Future of the show

Following Trapper’s death, the future of the show became uncertain, and the production came to a halt. However, “Mountain Monsters” eventually returned to the TV screens in January 2021. The first episode of season seven aired on 3 January 2021, was dedicated to the late Trapper Tice, and showed the rest of the cast sitting by the campfire reliving their fondest memories of their late leader.


The show is currently in its eighth season, which started airing in January 2022, but available only on the streaming platform Discovery+. Due to the show’s popularity, it doesn’t seem that it will be cancelled any time soon.

As of its eighth season, “Mountain Monsters” main cast consists of Jacob ‘Buck’ Lowe, Joseph ‘Huckleberry’ Lott, Jeff Headlee, Willy McQuillian, and William ‘Will Bill’ Neff.

Feud with “Finding Bigfoot”

As with most reality TV series, “Mountain Monsters” has generated some controversy during its 10-year-long run. Notably, in April 2015, the host of the rivaling show “Finding Bigfoot”, Matt Moneymaker, took to Twitter to voice his dissatisfaction with “Mountain Monsters”, claiming that it’s scripted and that the members of the main cast are just actors. ‘I actually need to explain this to some people: “Mountain Monsters” is a scripted fictional show. Those guys are all actors. It’s all faked’, he posted.

This prompted a reply from Trapper Tice, who jokingly said that Matt’s show should instead be called “Losing Bigfoot”.

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The online feud continued as “Finding Bigfoot” cast member Cliff Barackman joined in, claiming that “Mountain Monsters” is ‘fictional’, while the official “Finding Bigfoot” Twitter account later called the show a ‘fake hoax’, as it entered its sixth season in April 2017.

Is “Mountain Monsters” really scripted?

Matt Moneymaker and Cliff Barackman are not the only people questioning the show’s legitimacy, as many TV viewers and even the show’s biggest fans have had their doubts about how scripted “Mountain Monsters” really is.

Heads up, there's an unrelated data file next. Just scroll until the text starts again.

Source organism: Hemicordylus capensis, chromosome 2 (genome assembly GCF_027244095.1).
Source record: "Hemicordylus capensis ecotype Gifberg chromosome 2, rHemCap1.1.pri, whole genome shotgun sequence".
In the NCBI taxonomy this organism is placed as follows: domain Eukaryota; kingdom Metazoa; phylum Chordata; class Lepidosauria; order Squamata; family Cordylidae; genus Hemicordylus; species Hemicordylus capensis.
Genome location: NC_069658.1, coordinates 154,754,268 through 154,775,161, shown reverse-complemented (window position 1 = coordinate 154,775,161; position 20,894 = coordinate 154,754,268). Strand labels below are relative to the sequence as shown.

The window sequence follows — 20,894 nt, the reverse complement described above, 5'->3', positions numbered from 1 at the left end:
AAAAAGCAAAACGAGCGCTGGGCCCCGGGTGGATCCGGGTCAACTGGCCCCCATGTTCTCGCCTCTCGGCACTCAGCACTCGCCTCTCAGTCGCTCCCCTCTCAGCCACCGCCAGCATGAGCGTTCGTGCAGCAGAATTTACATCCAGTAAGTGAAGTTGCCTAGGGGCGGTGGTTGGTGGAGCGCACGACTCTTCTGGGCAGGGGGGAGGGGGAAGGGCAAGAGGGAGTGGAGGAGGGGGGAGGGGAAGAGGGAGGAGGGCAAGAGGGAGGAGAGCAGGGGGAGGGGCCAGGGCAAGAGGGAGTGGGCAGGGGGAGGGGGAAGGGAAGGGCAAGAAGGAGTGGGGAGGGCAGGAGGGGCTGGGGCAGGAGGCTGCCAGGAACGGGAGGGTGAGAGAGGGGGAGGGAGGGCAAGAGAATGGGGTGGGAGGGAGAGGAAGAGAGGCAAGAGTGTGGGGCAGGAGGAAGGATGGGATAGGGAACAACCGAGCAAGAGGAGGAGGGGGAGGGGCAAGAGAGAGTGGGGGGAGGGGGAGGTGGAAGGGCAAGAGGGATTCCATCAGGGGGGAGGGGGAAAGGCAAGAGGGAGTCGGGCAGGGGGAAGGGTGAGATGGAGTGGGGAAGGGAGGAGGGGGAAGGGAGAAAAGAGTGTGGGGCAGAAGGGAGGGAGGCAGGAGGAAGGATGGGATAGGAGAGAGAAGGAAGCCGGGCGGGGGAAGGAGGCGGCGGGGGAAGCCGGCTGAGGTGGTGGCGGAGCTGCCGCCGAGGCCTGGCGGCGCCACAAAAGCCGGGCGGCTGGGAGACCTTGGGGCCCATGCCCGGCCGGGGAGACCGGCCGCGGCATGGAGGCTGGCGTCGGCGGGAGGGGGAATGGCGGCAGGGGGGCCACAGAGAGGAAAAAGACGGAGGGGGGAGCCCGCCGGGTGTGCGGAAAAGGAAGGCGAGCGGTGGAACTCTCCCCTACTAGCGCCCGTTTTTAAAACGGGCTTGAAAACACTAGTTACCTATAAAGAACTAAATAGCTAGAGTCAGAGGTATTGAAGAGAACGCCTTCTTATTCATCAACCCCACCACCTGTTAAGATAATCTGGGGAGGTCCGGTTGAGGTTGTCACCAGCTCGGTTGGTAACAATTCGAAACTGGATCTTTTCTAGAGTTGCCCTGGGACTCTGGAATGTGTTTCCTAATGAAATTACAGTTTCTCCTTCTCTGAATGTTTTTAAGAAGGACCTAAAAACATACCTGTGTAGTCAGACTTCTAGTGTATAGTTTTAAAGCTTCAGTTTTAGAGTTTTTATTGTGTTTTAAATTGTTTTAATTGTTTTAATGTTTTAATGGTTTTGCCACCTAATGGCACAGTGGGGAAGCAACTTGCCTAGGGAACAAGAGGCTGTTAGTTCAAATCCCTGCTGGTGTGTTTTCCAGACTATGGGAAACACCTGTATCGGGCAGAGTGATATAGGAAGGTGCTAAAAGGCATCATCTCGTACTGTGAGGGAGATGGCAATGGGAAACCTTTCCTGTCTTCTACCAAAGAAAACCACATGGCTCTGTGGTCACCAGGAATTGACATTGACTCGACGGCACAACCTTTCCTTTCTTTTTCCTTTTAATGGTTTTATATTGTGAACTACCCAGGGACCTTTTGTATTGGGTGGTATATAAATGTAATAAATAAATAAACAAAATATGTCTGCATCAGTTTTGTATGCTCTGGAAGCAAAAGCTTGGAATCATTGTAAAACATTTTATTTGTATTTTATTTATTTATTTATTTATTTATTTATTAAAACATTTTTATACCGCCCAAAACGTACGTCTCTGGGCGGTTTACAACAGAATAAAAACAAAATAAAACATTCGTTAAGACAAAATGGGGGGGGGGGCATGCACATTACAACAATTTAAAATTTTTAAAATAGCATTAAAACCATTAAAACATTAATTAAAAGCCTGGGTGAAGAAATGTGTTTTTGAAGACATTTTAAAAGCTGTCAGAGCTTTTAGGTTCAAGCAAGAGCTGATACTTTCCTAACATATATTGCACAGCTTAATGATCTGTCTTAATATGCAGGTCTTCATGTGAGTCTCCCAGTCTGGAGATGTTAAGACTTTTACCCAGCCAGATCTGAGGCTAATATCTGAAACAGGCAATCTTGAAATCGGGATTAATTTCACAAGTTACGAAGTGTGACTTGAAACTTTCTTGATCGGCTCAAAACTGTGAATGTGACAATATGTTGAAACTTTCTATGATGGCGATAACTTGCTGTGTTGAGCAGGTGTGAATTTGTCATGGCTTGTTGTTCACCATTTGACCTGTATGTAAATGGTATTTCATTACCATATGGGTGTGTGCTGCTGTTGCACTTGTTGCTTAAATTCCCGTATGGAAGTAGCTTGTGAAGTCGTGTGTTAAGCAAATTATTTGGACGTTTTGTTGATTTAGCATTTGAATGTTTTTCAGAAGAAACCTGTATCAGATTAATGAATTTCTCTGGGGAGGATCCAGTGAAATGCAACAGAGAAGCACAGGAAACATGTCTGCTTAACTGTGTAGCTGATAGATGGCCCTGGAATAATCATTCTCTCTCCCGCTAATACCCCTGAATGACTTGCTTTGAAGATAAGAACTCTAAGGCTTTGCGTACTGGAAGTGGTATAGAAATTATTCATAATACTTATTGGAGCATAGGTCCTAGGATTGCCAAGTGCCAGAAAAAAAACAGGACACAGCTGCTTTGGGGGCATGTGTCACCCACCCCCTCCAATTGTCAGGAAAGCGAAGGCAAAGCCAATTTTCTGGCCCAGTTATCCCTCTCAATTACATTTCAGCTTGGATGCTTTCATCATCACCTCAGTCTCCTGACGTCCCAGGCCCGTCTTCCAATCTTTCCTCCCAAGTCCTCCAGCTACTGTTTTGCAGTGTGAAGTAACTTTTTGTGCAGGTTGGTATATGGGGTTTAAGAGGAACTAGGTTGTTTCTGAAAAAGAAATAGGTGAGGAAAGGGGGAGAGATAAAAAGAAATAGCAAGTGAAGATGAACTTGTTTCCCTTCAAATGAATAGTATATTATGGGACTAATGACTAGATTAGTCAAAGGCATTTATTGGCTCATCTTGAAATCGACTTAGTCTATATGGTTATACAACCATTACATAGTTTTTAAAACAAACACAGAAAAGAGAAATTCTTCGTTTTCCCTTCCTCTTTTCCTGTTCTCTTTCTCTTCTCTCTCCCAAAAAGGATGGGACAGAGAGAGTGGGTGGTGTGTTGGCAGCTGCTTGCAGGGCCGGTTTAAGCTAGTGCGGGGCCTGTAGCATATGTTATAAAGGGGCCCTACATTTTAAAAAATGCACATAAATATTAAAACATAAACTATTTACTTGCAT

After seven seasons, the AIMS team have apparently come up with very little scientific evidence to confirm or debunk the myths of supernatural creatures they’re attempting to hunt down. Instead, they’ve presented the audience with blurry pictures and ambiguous figures which they’ve caught on camera. However, given the existence of Photoshop and similar photo editing tools, this evidence may also be entirely fabricated.


One particular moment from the series made some viewers scratch their heads. Namely, in one episode Huckleberry claimed that he was hypnotized by the Mothman, which a lot of people found hard to believe. However, there are a lot of elements to the show which aren’t scripted. Its co-creator, Colt Straub, believes that the cast is what makes it as successful as it is today, because they are relatable and authentic.

On the other hand, it appears that fans enjoy the show either way. ‘I do know it’s fake, but I enjoy the lore and mystery of it’, one user wrote on Reddit.

While certain elements of the show may be scripted, it still manages to capture the mystery surrounding the creatures from North American folklore, and is certainly quite truthful in describing their cultural significance, which is why it remains so loved.

The most notorious creatures mentioned in the show

The most well-known supernatural creature believed to inhabit the Appalachian Mountains is Bigfoot, also commonly referred to as Sasquatch.


It was heavily talked about in the show, with numerous episodes dedicated to attempts of finding and capturing the mysterious monster. Bigfoot is often described as a tall, muscular biped, covered in dark brown hair. Common descriptions also include broad shoulders, exceptionally long arms and no visible neck, while there are also reports of it glowing in the dark.

The legend of Bigfoot originates from Native Americans who lived in the region. The oldest evidence of its existence comes from petroglyphs depicting a large humanlike creature, which are estimated to be more than 1000 years old. French and Spanish explorers who came to North America in the 16th century have also told tales of encountering creatures which fit into the description of Bigfoot. While there have been many documented claims of Bigfoot encounters, scientists are wary of its existence, providing various possible explanations for the phenomenon. Most sightings of Bigfoot are attributed to being American black bears, who have been observed to occasionally walk upright.